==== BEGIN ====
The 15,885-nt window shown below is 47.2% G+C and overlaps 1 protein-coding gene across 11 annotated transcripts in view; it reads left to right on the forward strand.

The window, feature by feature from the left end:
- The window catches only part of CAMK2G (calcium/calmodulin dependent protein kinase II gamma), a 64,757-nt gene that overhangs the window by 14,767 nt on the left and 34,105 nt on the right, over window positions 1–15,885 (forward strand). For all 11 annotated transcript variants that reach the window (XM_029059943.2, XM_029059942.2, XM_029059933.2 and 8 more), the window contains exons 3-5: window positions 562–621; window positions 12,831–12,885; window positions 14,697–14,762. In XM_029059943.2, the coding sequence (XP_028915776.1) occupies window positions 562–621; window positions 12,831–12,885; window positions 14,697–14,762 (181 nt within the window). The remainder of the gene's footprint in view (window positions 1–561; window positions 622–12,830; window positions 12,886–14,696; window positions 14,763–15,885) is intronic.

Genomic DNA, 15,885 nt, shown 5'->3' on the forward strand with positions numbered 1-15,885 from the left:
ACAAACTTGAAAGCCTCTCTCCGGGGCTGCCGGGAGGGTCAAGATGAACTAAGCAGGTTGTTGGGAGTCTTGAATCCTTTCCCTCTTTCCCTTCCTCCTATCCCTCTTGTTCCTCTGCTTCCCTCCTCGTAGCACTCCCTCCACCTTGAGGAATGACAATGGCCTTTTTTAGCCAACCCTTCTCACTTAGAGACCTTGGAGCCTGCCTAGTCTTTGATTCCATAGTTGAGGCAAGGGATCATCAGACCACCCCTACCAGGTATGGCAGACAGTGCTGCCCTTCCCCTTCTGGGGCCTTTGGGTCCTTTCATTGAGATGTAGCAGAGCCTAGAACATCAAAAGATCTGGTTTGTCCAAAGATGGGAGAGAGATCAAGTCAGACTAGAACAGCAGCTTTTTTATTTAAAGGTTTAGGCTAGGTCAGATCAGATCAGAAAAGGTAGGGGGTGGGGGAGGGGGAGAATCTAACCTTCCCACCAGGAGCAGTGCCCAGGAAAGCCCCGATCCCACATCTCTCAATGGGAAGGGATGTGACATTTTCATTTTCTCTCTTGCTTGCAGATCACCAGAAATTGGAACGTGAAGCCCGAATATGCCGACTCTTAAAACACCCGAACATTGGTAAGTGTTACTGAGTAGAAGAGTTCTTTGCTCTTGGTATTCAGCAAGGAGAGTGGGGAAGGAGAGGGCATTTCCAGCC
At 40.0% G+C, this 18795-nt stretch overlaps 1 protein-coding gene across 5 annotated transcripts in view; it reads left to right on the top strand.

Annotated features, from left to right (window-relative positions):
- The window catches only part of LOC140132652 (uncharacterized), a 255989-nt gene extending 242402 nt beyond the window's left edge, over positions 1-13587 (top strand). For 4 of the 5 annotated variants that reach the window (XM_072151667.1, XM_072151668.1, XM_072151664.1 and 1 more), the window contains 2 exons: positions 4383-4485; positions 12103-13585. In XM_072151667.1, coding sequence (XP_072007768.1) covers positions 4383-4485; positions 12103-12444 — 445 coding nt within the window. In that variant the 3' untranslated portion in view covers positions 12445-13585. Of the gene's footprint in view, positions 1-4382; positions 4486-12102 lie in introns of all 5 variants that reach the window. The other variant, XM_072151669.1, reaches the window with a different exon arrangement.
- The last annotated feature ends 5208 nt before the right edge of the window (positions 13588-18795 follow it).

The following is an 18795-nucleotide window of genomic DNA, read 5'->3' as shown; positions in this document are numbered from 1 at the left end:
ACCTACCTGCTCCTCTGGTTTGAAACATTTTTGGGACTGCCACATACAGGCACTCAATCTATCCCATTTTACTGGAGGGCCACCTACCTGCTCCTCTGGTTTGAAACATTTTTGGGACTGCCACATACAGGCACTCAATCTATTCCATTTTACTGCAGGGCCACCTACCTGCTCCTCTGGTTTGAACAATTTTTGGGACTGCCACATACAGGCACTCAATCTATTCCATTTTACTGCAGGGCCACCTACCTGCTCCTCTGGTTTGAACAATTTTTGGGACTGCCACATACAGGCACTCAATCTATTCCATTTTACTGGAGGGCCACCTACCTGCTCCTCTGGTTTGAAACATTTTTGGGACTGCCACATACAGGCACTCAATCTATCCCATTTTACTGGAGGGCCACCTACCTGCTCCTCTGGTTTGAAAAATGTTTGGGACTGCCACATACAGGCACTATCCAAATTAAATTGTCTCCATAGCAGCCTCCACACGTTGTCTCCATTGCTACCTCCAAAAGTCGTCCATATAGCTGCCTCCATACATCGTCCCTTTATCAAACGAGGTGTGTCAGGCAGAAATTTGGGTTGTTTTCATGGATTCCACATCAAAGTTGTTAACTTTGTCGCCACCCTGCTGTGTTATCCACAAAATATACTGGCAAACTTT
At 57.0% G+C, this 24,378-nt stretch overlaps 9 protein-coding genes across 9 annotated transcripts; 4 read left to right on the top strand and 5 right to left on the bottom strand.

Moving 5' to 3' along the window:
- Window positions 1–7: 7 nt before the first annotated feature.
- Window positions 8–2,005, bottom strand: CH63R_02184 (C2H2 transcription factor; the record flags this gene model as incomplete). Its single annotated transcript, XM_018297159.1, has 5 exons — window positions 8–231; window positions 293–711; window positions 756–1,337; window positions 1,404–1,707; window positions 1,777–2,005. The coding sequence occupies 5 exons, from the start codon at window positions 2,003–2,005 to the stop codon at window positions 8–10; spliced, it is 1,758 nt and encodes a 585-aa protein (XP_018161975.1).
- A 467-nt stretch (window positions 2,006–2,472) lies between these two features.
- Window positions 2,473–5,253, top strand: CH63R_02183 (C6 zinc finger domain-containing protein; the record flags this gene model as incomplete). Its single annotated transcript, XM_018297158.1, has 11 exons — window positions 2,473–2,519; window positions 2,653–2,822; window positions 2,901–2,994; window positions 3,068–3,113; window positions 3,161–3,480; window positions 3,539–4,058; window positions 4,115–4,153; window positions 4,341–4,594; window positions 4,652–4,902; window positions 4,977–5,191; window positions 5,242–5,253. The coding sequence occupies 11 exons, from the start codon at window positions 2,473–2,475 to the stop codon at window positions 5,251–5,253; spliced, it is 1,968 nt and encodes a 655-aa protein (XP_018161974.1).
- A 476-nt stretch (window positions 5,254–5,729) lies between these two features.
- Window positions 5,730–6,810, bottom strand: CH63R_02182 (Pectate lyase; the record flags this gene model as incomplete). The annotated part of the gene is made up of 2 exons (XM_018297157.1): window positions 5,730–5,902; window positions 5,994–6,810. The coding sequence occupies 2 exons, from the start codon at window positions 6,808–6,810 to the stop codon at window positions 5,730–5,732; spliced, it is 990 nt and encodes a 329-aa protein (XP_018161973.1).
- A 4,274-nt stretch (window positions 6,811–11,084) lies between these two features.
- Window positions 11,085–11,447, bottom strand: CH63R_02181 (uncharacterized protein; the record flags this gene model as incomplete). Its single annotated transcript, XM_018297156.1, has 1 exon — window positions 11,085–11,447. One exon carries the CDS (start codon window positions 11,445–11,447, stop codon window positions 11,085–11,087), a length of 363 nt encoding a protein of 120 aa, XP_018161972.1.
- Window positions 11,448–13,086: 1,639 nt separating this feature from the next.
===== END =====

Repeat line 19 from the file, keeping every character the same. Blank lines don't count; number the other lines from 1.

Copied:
- Window positions 5,730–6,810, bottom strand: CH63R_02182 (Pectate lyase; the record flags this gene model as incomplete). The annotated part of the gene is made up of 2 exons (XM_018297157.1): window positions 5,730–5,902; window positions 5,994–6,810. The coding sequence occupies 2 exons, from the start codon at window positions 6,808–6,810 to the stop codon at window positions 5,730–5,732; spliced, it is 990 nt and encodes a 329-aa protein (XP_018161973.1).